Mae Jemison famously became the first black woman in space on the Space Shuttle Endeavour in 1992 but years before that historic journey, she was a little girl who dreamed of dancing in space. Her mother told her, "If you believe it, and work hard for it, anything is possible." Little Mae's curiosity, intelligence, and determination, matched with her parents' encouraging words, paved the way for her incredible success at NASA. This inspirational introduction to a trailblazing astronaut will encourage children to reach for the stars and never give up on their dreams.
She's been called one of the greatest American minds of all time, and when NASA first started using computers to calculate launch trajectories, they only trusted them after she double-checked the math! Katherine Johnson broke both gender and racial boundaries when she started working for NASA in the 1950s as a human computer, performing the complex calculations necessary to launch rockets, satellites, and eventually, the Apollo 11 moon mission. New chapter book readers who are fans of the hit movie Hidden Figures will be excited to read their very own book about Johnson.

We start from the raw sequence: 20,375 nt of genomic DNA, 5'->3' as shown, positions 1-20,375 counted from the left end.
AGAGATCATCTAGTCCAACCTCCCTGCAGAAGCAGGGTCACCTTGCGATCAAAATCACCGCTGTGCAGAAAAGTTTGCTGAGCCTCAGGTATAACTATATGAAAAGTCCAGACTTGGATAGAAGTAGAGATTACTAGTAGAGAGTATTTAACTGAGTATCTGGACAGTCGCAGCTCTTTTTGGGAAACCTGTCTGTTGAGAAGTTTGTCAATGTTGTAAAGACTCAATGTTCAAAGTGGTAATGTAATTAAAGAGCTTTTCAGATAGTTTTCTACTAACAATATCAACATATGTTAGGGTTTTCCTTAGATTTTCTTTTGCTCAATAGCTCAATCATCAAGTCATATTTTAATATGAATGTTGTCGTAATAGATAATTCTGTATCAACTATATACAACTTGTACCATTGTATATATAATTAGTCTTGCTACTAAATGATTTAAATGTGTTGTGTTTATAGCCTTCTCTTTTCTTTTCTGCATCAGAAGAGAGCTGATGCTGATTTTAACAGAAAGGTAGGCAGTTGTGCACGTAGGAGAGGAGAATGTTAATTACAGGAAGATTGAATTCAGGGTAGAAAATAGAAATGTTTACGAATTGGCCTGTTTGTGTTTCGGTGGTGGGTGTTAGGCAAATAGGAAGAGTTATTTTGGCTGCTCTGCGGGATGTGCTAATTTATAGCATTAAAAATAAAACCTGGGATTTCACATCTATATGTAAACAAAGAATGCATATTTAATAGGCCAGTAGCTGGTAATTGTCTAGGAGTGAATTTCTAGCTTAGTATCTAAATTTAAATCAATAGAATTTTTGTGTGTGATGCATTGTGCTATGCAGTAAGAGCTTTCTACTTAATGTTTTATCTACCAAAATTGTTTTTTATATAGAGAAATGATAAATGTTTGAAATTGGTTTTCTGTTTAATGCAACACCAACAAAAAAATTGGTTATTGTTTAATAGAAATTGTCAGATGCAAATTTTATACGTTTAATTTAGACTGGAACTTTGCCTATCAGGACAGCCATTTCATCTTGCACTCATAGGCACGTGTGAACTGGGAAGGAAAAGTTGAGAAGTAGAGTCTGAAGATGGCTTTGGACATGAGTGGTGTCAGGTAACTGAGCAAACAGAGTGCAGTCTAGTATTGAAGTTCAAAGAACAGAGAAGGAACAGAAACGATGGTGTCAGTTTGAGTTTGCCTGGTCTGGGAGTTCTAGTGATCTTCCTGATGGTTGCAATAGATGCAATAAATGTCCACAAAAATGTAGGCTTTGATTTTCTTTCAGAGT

This gorgeously illustrated collected biography honors inspirational women who helped fuel some of the greatest achievements in space exploration from the nineteenth century to today! Galaxy Girls pays tribute to fifty pioneering women past and present, from mathematicians to engineers to test pilots to astronauts. Each capsule biography is paired with striking full-page original artwork from the students of the London College of Communication. Perfect for inspiring the space leaders of tomorrow, this stunning book gives this band of heroic sisters and their remarkable and often little known scientific achievements long overdue recognition.